The Place Beyond The Pines (2013) – Review

That’s pretty much the gist of the story as shown in the trailer, but there is, in fact, far more plot than that.  Reciting it would risk giving away spoilers, but what I can say is The Place Beyond The Pines played out much differently than I expected; sometimes for the better, sometimes for the worse.  Episodic may be the best word to describe Derek Cianfrance’s follow up to his other Gosling-starring machine Blue Valentine.  Chronicling the adversity of raising a child and growing up in hard surroundings, family disputes, corruption and the relationships between fathers and sons, this is a sprawling character study that surprises as much as it enthralls.  It begins with just a little bit of a wobble, with the first twenty or so minutes setting the somber tone effectively but maybe just a little too bluntly, as it juggles ever so slightly with being contrived in its intents; not obviously, but enough to throw a hint of worry in your stomach that this is going to be trying too hard.  It’s more of a feeling you get whilst watching it than something that can be easily described.  Thankfully, though, it only takes a bit of time to overcome this worry as we start to form connections with the characters and really begin to believe their struggles and sympathize with them.

Then the deeper we get into the film, the more we realize just how vast it is.  There are so many things in it; subplots weaving through each story line, many of which serve a purpose initially but end up leading nowhere, and many of which thrill and captivate.  It has a tendency to veer off on occasions and almost forget where it’s going – in particular the third act begins to feel a bit drawn out – but it always pulls itself back again and finds direction.  Unsurprisingly, because of this vast amount of narrative, it’s pretty long, and while you do feel the length on your rear, it’s never, ever boring.  On occasions I actually found myself just marveling at its ambition.  Regardless of whether all of it works or not, there is no denying Cianfrance knows exactly what he wants to do.  I often find that one of the most impressive qualities in a director.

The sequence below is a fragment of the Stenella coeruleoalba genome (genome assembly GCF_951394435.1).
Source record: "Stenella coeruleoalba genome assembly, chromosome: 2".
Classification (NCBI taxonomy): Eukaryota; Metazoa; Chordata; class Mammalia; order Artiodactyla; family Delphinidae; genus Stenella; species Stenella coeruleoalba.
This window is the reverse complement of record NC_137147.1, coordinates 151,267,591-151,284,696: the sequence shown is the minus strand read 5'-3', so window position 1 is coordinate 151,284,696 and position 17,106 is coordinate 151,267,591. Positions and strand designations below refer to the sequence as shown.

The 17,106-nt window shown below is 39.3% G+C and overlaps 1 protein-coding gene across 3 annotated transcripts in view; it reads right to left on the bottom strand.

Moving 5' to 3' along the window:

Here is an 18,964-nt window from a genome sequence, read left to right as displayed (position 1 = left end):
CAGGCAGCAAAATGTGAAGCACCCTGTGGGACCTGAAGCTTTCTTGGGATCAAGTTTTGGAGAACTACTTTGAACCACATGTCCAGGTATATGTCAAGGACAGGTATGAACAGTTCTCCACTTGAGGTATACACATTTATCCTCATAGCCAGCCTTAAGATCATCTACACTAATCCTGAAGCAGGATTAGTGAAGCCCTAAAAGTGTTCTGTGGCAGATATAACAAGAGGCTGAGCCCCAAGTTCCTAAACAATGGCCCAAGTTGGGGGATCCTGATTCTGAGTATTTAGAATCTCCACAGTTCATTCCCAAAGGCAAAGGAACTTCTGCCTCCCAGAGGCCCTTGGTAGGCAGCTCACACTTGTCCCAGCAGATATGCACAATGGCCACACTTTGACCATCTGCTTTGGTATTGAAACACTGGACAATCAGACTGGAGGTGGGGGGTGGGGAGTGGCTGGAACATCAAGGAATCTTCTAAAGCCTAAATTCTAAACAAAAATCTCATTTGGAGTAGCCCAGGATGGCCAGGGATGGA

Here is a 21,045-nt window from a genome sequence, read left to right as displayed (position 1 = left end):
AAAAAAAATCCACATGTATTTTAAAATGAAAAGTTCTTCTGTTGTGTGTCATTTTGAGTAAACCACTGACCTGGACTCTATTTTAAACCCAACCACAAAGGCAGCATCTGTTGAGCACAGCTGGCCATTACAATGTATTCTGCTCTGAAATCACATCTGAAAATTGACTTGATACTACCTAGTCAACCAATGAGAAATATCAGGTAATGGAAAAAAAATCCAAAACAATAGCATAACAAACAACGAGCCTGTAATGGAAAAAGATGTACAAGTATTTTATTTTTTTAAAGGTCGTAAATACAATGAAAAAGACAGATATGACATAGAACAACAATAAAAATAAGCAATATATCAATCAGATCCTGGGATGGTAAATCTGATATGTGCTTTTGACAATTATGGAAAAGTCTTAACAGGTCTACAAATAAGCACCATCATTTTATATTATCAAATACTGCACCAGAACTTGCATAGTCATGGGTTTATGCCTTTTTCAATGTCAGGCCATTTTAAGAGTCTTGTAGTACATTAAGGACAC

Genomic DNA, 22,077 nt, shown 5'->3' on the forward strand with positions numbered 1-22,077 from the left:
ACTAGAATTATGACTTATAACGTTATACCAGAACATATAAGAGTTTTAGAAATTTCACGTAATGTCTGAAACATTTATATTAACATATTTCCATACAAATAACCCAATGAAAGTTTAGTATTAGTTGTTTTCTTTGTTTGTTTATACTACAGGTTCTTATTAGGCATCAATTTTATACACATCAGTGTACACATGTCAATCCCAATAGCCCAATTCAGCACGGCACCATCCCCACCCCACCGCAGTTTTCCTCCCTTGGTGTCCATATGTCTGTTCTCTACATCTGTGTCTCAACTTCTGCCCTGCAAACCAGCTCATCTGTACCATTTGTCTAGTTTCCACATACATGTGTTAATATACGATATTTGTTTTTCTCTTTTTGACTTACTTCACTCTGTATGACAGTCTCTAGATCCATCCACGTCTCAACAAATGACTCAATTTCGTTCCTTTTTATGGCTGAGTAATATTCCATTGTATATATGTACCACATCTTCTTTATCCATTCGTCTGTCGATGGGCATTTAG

There are some real towering performances in this.  Gosling is magnetic as conflicted, grungy, tattoo-riddled stuntrider Luke, balancing the gentle, loving father and volatile, violent edge of his character beautifully.  Cooper is electric as also conflicted cop Avery Cross, drawing us into his character slowly and surely as his seemingly perfect world begins to crumble around him.  Then comes Ray Liotta, who does a lot with very little screen time as the seedy, untrustworthy superior to Cross.  He has a poster credit but really he’s very much a secondary player.  Gosling’s real life girlfriend Eva Mendes stands out too as Luke’s old fling, and young but not-so-young Dane DeHaan is really magnificent, building on his stand-out performance in Chronicle.

By the time we reach the end it’s hard not to feel there’s still an emotional chord yet to be plucked.  Its profundities leave you thinking deeply about family and consequences, but it doesn’t quite leave the lasting emotional impression that I feel it wants to – and that I wanted it to.  Perhaps an unfair criticism as these things tend to be subjective, but on a personal level I would have liked just an extra punch before it left.

The Place Beyond The Pines is as surprising as it is ambitious.  While there are certainly elements that don’t always work, for the most part this is smart, impressive storytelling and assuredly meaningful filmmaking.  It might not be the hit of the year, but it’s definitely one to check out.

★ ★ ★ ★ ☆

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